Wednesday, November 2, 2011

Do You Make Your Characters Sick?

I may have mentioned this somewhere before, but if so, I don't remember where.
I can be mean. I like to make my characters sick.



In Two Wrongs, my debut mystery, which will soon be re-published on Kindle,  I gave the villain dyslexia. 








In Killer Career, I let my main character get hypoglycemia, which I suffered from for a while myself. I've since learned how to control it.

(Still 99 cents on Kindle and Smashwords, more in print)









In my soon to be published, Forever Young - Blessing or Curse, I let one of the villains get bitten by a dog, resulting in hopeless disfigurement to his face. I was also bitten by a dog, but fortunately, I receipt prompt attention from a plastic surgeon and am none the worse for wear from the experience.




Morgan Mandel



What about you? Do you make your characters sick? Or, do you know someone who does?



23 comments:

SBJones said...

I have not had any of my characters fall ill. They get beat up quite a bit as is. I might have to have one get an infection or something, or set a plague upon the world.

Karenna Colcroft said...

I have a couple of heroines who have post-traumatic stress disorder. Other than that, I can't think of any characters I've made sick. Yet, anyway.

P.I. Barrington said...

I make mine psychologically sick--just like me. lol!

BodieP said...

Oh, yeah--I make my characters sick. Most of the time it's a mental or emotional illness, which shapes perception in some way, though occasionally they get pregnant, or get the flu or a cold or something. I tend to stick with the mental stuff because it provides such a fascinating way of skewing perceptions.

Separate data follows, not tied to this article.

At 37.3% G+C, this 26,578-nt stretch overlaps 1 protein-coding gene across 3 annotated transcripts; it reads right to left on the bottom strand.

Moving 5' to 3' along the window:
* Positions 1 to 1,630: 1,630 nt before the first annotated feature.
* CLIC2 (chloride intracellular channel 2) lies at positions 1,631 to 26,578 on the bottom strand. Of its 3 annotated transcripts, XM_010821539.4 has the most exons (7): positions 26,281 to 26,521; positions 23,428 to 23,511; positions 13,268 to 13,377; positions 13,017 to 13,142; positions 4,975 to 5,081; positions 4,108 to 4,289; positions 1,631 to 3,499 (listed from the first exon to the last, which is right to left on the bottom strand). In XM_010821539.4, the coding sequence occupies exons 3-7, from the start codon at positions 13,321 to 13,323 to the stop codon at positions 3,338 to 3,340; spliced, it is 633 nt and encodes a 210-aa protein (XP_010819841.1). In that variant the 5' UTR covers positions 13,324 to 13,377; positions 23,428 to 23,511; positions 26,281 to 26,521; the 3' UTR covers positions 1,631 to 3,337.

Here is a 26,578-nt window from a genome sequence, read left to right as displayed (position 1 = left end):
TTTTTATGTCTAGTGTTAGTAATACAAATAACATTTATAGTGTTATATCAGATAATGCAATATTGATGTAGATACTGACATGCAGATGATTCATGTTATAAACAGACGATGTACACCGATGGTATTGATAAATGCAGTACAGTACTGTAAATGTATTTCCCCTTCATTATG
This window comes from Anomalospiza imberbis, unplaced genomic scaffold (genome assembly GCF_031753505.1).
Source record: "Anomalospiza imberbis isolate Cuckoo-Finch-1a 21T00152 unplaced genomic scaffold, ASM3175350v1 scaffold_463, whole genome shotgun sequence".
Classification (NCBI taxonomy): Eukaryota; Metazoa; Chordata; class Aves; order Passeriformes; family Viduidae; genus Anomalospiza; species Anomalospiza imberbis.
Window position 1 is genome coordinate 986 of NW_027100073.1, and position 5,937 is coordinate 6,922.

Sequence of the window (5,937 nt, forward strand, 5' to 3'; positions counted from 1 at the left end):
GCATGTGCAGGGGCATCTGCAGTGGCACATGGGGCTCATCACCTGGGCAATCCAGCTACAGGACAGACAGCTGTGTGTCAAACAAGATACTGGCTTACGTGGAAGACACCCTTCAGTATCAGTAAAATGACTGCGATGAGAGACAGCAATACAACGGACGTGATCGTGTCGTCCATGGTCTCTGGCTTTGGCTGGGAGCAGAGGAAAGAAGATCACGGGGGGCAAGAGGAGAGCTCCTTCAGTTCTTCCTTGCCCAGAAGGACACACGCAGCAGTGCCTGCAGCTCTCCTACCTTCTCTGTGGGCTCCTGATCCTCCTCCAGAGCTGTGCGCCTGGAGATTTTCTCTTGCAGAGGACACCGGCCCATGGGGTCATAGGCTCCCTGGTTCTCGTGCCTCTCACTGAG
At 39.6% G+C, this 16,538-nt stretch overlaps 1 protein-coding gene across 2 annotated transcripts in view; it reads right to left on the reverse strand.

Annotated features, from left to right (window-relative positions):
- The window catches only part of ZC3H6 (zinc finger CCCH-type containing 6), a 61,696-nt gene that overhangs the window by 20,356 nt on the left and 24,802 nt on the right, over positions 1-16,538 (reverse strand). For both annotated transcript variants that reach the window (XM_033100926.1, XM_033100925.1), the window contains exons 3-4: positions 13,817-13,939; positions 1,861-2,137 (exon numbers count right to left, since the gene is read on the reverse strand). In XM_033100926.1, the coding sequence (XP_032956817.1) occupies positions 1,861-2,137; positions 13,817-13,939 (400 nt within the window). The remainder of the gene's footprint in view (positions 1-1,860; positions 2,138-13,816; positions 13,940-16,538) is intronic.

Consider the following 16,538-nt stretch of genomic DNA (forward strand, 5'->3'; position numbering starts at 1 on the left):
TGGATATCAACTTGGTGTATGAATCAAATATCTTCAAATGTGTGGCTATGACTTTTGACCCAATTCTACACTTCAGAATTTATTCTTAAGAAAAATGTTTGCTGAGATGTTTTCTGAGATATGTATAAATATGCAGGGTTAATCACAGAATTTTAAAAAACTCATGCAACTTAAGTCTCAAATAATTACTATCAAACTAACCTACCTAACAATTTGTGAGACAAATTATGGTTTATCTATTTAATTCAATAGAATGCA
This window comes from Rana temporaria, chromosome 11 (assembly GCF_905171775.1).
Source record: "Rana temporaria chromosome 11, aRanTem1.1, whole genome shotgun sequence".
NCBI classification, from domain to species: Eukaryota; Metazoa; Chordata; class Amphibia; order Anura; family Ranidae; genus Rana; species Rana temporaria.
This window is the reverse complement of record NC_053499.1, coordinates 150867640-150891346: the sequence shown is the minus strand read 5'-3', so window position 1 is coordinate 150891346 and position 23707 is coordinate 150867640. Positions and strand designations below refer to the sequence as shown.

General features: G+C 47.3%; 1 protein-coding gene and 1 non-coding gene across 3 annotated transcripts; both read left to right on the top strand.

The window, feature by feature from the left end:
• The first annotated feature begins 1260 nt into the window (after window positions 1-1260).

carl brookins said...

Psychological sickness. Sean Sean and Catherine get sick over some of the crimes they encounter. sometimes they get sick of each other (for a while)

I put Michael Tanner in the hospital after he was kidnapped and abused while in the Virgin islands. I see no reason not to abuse them, but I don't like to see a protagonist constantly beaten on who just bounces right back to chase down the plot

Milton Trachtenburg said...

I write about dysfunctional people. I wouldn't call them sick. I would call them soul-sick. I've never given a smoker cancer but I have given them terrible complections, bad mouth odor and yellow fingertips! But I really ought to consider it. How about giving a character who stutters a case of the sneezes while drinking soup?